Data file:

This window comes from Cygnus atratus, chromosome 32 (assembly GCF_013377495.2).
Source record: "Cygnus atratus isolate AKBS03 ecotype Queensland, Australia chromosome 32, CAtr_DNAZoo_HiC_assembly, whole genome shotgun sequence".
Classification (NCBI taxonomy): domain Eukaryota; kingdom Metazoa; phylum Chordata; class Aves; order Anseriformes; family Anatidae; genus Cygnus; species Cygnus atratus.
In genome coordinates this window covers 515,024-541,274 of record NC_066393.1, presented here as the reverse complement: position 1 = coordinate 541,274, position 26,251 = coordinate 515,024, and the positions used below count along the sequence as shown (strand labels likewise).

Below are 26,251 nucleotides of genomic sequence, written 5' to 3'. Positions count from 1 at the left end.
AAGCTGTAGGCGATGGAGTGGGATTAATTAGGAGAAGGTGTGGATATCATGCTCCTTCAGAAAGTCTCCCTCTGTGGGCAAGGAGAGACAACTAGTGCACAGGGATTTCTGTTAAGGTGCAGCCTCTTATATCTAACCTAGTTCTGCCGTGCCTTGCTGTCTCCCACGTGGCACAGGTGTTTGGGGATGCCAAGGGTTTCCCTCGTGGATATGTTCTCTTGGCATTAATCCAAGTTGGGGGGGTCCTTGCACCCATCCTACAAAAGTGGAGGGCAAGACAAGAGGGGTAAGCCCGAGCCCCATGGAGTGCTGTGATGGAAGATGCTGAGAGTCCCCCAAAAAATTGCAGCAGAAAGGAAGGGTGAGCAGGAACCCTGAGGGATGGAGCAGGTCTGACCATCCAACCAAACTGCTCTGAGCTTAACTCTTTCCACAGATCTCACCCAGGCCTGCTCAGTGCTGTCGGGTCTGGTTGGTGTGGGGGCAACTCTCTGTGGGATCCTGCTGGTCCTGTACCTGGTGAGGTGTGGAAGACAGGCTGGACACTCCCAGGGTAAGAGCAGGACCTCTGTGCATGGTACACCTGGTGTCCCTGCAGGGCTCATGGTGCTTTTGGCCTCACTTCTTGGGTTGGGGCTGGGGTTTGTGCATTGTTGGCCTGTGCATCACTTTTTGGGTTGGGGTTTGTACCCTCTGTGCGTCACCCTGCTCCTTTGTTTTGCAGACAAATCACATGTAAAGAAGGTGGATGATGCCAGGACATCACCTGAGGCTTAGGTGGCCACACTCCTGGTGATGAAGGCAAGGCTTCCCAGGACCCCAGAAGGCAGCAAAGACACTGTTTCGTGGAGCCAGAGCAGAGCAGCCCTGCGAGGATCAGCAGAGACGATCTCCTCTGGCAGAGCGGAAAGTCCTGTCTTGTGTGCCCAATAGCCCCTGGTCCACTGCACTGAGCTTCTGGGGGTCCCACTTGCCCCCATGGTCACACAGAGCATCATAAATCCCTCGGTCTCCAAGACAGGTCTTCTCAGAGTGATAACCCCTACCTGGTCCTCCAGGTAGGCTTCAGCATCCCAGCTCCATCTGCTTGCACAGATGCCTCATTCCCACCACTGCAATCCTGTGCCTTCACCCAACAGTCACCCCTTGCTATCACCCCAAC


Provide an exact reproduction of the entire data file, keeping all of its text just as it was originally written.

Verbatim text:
This window comes from Cygnus atratus, chromosome 32 (assembly GCF_013377495.2).
Source record: "Cygnus atratus isolate AKBS03 ecotype Queensland, Australia chromosome 32, CAtr_DNAZoo_HiC_assembly, whole genome shotgun sequence".
Classification (NCBI taxonomy): domain Eukaryota; kingdom Metazoa; phylum Chordata; class Aves; order Anseriformes; family Anatidae; genus Cygnus; species Cygnus atratus.
In genome coordinates this window covers 515,024-541,274 of record NC_066393.1, presented here as the reverse complement: position 1 = coordinate 541,274, position 26,251 = coordinate 515,024, and the positions used below count along the sequence as shown (strand labels likewise).

Below are 26,251 nucleotides of genomic sequence, written 5' to 3'. Positions count from 1 at the left end.
AAGCTGTAGGCGATGGAGTGGGATTAATTAGGAGAAGGTGTGGATATCATGCTCCTTCAGAAAGTCTCCCTCTGTGGGCAAGGAGAGACAACTAGTGCACAGGGATTTCTGTTAAGGTGCAGCCTCTTATATCTAACCTAGTTCTGCCGTGCCTTGCTGTCTCCCACGTGGCACAGGTGTTTGGGGATGCCAAGGGTTTCCCTCGTGGATATGTTCTCTTGGCATTAATCCAAGTTGGGGGGGTCCTTGCACCCATCCTACAAAAGTGGAGGGCAAGACAAGAGGGGTAAGCCCGAGCCCCATGGAGTGCTGTGATGGAAGATGCTGAGAGTCCCCCAAAAAATTGCAGCAGAAAGGAAGGGTGAGCAGGAACCCTGAGGGATGGAGCAGGTCTGACCATCCAACCAAACTGCTCTGAGCTTAACTCTTTCCACAGATCTCACCCAGGCCTGCTCAGTGCTGTCGGGTCTGGTTGGTGTGGGGGCAACTCTCTGTGGGATCCTGCTGGTCCTGTACCTGGTGAGGTGTGGAAGACAGGCTGGACACTCCCAGGGTAAGAGCAGGACCTCTGTGCATGGTACACCTGGTGTCCCTGCAGGGCTCATGGTGCTTTTGGCCTCACTTCTTGGGTTGGGGCTGGGGTTTGTGCATTGTTGGCCTGTGCATCACTTTTTGGGTTGGGGTTTGTACCCTCTGTGCGTCACCCTGCTCCTTTGTTTTGCAGACAAATCACATGTAAAGAAGGTGGATGATGCCAGGACATCACCTGAGGCTTAGGTGGCCACACTCCTGGTGATGAAGGCAAGGCTTCCCAGGACCCCAGAAGGCAGCAAAGACACTGTTTCGTGGAGCCAGAGCAGAGCAGCCCTGCGAGGATCAGCAGAGACGATCTCCTCTGGCAGAGCGGAAAGTCCTGTCTTGTGTGCCCAATAGCCCCTGGTCCACTGCACTGAGCTTCTGGGGGTCCCACTTGCCCCCATGGTCACACAGAGCATCATAAATCCCTCGGTCTCCAAGACAGGTCTTCTCAGAGTGATAACCCCTACCTGGTCCTCCAGGTAGGCTTCAGCATCCCAGCTCCATCTGCTTGCACAGATGCCTCATTCCCACCACTGCAATCCTGTGCCTTCACCCAACAGTCACCCCTTGCTATCACCCCAAC